Posts tagged ‘Global Network of Sex Work Projects’
Leela Neena wants the price of sex raised, not ARV.
‘The criminalisation of homosexuality and the exclusion of illegal drug users and sex workers from health services have made more difficult the tailoring of interventions to these populations”
This statement can be read as the Pepfar compliant position : “it is Ok for sex work to be illegal so long as we can HIV test sex workers and tell them they are responsible for making their clients use condoms’
Well that may be cynical but this statement seems to me to be yet more evidence that the stage is being set for the UN to recommend that homosexuality be decriminalised but not sex work, in line with US policy and the misperception or ideology that sex work is trafficking (or they are so entwined that no morally responsible person would consider decriminalising sex work).
It is very worrying to see even the Lancet separating homosexuality out from other relevant criminalised behaviours in this way. As Matt Greenall says ” if it is possible to achieve Universal Access for sex workers and drug users even in contexts of criminalisation, then surely it is also possible to do so for men who have sex with men in the context of criminalisation? From a public health and service provision point of view, I don’t understand the logic behind the different positions in each case. As programme managers, service providers and outreach workers all know, any sort of criminalisation severely compromises the ability to deliver programmes – it’s not worse for some groups than for others.”( http://mngreenall.posterous.com/aids-universal-access-and-the-lancets-equivoc)
The following illustrates that while one part of the UN talks about removing laws against sex work to help with the HIV agenda other parts are recommending harsher laws against sex work.
In a general debate of the Third Committee (Social, Humanitarian and Cultural Affairs) of the General Assembly addressed issues pertaining to the advancement of women. Close to 110 delegations made interventions stating that gender equality and the empowerment of women should be a flagship agenda for development by the international community. As a basis for discussion the Committee had the reports of the Secretary General before them….
Delegations welcomed the adoption of the UN Global Plan of Action to Combat Trafficking in Persons which promotes a human rights-based, gender and age sensitive approach in addressing factors that make people, especially women and girls, vulnerable to trafficking. They said that the transnational trafficking of women and children for sexual exploitation is based on treating human life as a commodity that facilitates “the supply of victims from sending countries and the demand for victims in receiving countries”. Laws against prostitution, child pornography and sexual exploitation need to be strengthened in order to better protect women and children. It was said that “The human person is not something to be traded for any purpose”. Egypt announced the organization of an International Forum against Human Trafficking in Luxor next December with the aim to promote dialogue, highlight priority issues and mobilize the highest level of political support to engage in concrete actions to combat trafficking.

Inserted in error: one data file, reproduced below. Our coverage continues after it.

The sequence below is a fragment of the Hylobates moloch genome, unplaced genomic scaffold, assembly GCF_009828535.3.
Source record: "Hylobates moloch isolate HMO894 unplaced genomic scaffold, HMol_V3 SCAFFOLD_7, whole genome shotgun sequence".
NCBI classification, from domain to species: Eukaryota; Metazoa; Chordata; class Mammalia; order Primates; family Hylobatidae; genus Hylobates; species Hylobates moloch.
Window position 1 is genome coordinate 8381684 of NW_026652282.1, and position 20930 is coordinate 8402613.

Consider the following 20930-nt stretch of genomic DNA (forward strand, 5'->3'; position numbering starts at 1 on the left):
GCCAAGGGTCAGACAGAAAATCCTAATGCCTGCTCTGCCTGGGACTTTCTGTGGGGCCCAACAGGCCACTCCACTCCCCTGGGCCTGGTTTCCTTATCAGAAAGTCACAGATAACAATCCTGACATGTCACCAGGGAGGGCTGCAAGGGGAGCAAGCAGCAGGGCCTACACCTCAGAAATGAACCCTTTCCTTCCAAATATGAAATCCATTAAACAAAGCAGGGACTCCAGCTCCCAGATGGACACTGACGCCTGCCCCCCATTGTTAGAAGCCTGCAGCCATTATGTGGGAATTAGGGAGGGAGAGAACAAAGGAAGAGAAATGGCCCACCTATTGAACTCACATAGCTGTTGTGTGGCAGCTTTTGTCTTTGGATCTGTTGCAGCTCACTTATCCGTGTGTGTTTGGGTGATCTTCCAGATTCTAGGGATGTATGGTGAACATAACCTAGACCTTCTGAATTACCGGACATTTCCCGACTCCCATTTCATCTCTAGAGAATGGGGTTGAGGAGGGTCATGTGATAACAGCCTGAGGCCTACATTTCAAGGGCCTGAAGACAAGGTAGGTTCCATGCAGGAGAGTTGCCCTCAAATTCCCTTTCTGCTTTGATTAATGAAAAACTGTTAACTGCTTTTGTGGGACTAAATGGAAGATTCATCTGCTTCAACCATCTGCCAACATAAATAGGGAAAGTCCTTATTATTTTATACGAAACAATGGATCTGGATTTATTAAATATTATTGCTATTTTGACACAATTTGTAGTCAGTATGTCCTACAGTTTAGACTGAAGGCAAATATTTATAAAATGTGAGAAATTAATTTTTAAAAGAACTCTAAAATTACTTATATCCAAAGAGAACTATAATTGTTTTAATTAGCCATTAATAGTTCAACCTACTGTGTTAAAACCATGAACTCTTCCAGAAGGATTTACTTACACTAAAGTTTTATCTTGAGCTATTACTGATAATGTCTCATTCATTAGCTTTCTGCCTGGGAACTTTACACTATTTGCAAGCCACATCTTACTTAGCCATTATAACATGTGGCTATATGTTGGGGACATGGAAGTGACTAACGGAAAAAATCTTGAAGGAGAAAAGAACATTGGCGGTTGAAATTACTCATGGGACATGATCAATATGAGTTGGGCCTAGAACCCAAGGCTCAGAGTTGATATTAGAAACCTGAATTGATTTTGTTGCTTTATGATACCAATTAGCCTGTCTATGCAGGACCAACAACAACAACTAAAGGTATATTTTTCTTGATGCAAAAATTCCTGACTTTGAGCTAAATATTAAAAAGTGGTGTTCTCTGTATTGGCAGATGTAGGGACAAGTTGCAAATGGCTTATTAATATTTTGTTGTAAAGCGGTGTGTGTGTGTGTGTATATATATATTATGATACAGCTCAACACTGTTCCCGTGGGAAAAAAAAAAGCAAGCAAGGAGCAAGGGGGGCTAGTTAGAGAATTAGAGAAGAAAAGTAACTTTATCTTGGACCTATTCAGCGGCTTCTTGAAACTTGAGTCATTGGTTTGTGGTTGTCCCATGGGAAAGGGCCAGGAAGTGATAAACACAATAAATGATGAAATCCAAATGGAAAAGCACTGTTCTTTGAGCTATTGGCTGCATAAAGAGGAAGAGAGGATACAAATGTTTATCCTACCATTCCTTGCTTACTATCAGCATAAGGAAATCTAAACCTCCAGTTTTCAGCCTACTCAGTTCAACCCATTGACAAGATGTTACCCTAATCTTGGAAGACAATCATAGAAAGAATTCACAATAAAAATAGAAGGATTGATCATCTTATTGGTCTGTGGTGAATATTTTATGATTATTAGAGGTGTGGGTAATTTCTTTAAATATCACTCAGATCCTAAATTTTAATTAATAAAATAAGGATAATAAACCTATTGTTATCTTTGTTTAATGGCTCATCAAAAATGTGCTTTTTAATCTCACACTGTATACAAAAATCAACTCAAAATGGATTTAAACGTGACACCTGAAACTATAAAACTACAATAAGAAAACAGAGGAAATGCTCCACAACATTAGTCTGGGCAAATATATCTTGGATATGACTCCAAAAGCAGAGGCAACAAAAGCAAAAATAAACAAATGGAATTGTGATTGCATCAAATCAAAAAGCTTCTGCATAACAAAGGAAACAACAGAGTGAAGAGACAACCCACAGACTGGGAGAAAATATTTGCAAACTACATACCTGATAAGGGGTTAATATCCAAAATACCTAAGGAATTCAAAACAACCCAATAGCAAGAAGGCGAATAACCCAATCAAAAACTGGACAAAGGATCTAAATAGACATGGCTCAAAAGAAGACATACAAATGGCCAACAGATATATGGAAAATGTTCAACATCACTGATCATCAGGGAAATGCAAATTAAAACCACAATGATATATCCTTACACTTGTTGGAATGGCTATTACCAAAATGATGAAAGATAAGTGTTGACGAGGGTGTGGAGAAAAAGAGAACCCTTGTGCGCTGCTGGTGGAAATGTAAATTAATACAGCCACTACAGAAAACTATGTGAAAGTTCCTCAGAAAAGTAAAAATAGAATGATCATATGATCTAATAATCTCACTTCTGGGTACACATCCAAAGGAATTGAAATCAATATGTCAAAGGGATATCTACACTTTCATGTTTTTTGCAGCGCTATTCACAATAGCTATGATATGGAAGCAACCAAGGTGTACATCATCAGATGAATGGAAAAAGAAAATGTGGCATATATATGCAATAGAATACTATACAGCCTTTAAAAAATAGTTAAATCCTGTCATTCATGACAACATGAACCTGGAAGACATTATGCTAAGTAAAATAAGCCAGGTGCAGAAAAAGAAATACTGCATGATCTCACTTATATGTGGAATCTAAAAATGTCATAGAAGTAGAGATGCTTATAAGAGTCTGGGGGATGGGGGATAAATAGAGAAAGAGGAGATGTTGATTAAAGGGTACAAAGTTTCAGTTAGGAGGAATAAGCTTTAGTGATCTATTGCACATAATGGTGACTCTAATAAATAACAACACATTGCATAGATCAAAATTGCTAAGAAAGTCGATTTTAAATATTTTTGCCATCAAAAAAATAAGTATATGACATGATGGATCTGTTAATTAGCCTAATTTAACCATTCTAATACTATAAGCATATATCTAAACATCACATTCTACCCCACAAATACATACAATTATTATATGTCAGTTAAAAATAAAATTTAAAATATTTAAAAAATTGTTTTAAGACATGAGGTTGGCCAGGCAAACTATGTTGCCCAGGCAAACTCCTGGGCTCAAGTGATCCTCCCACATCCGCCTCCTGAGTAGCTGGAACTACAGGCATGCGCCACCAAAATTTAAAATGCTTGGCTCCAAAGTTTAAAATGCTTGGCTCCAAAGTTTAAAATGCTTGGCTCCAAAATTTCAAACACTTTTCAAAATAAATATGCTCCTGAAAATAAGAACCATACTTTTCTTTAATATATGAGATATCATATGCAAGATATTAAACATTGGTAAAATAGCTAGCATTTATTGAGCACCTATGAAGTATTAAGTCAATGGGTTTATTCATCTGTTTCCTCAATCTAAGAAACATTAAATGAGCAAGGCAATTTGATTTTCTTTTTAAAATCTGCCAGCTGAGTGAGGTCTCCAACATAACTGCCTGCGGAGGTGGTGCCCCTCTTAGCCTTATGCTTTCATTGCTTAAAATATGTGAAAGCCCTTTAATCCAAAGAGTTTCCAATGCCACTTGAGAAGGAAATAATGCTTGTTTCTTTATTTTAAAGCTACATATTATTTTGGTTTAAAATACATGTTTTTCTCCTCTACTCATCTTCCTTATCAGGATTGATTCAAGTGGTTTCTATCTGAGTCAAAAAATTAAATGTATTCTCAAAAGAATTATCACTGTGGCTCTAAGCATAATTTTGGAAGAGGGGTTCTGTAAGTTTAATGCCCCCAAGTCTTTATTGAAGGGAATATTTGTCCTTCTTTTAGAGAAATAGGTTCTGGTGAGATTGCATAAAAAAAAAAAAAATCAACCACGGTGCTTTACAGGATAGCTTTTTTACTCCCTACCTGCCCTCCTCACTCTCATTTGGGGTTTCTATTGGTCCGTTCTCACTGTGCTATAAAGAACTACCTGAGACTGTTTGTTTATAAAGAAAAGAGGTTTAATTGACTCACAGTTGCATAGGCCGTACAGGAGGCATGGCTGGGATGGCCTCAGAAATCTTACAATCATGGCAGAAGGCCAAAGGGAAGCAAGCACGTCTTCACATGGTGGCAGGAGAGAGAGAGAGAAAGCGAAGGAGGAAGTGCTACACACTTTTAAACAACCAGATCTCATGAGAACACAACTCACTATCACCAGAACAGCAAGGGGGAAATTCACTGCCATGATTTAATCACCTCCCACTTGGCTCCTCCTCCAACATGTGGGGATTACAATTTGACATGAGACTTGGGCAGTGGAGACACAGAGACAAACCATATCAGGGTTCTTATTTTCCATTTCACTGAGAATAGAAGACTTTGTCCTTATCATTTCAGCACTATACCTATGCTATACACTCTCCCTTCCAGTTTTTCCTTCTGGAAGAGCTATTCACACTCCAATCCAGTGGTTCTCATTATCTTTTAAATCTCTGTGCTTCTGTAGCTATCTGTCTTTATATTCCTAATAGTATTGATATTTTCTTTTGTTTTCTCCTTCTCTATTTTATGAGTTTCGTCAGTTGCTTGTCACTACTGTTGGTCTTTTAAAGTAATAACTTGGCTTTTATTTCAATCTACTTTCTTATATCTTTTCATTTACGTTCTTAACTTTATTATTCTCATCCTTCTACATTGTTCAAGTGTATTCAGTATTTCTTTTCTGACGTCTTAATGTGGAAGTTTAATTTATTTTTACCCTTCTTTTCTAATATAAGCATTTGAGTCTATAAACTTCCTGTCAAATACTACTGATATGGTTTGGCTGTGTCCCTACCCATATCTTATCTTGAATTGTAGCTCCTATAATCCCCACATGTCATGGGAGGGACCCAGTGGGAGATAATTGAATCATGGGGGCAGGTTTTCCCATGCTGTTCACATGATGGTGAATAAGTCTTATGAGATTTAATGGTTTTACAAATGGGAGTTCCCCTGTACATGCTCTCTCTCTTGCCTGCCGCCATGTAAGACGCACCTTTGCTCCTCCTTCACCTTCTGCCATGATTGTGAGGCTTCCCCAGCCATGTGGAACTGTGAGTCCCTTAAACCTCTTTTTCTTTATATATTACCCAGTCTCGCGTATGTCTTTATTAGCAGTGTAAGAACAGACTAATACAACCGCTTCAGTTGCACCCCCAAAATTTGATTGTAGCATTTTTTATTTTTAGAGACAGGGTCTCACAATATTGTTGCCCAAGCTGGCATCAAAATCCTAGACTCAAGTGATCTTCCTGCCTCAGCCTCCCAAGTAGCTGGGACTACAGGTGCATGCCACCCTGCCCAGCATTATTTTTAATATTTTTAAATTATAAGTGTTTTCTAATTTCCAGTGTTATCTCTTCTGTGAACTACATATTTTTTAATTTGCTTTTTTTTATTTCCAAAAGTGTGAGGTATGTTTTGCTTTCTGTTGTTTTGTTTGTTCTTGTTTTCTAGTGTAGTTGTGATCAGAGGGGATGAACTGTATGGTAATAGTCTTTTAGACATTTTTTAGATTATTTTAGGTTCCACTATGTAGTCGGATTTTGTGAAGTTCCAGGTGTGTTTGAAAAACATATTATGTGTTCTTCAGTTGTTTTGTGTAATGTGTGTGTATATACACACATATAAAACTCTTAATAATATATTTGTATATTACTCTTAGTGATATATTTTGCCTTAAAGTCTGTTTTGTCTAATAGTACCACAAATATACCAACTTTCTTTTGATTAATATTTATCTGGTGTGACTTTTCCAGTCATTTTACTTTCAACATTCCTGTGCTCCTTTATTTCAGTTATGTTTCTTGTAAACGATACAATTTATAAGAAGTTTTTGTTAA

I was co-chair of the Global Village which was a great privilege and pleasure. Everyone was so committed and keen to make the best of the opportunities the Global Village presents. The global Village sessions were amongst the best at the conference. Many of the networking zones were set up as seminar spaces in which very rich discussions were held independently of the conference system for choosing topics and speakers.
The opening ceremony was the highlight of the whole conference for me. We had an ambitious idea to present communities and their messages and it worked as perfectly as chaos can. That no-one expected anything expect chaos was key to its success. This picture of the opening is one of my favourite of the conference, partly because of the faith message at the front. At each conference I meet wonderful people from faith based organisations that make a point of telling us that they oppose the stigma and anti-sex policies that threaten the lives of so many people. (more…)
The XVIII International AIDS Conference (AIDS 2010), will be held in Vienna, Austria, from 18 to 23 July 2010. It is a chance to assess where we are, evaluate recent scientific developments and lessons learnt, and collectively chart a course forward. The conference organisers also see it as an opportunity to highlight the critical connection between human rights and HIV.
In the past the conference has provided a forum to hear about new HIV initiatives for sex workers, participate in campaigning and advocacy for sex workers rights and hear about cutting edge research related to sex work.
In order to help facilitate sex worker involvement the Global Network of Sex Work Projects has produced The Curious Sex Workers Guide to attending the 18th International AIDS Conference. The Guide provides information on:
- Submitting an abstract
- Participating in the Global Village
- Travelling to Vienna
- Getting support for attendance
For further information contact the NSWP IAC 2010 Coordinators Faika El-Nagashi and Veronica Munk on email@example.com.
Published by the Global Network of Sex Work Projects Research for Sex Work 11 is online. It’s the only journal like it, with contributions from sex workers, health workers and NGO staff. Articles from India, Mali, Spain, the UK and the US, illustrated with beautiful photographs by Mathilde Bouvard, discuss pleasure and sex work, the failures of raids to help trafficked persons, violence against sex workers and more. This edition is available in French and English.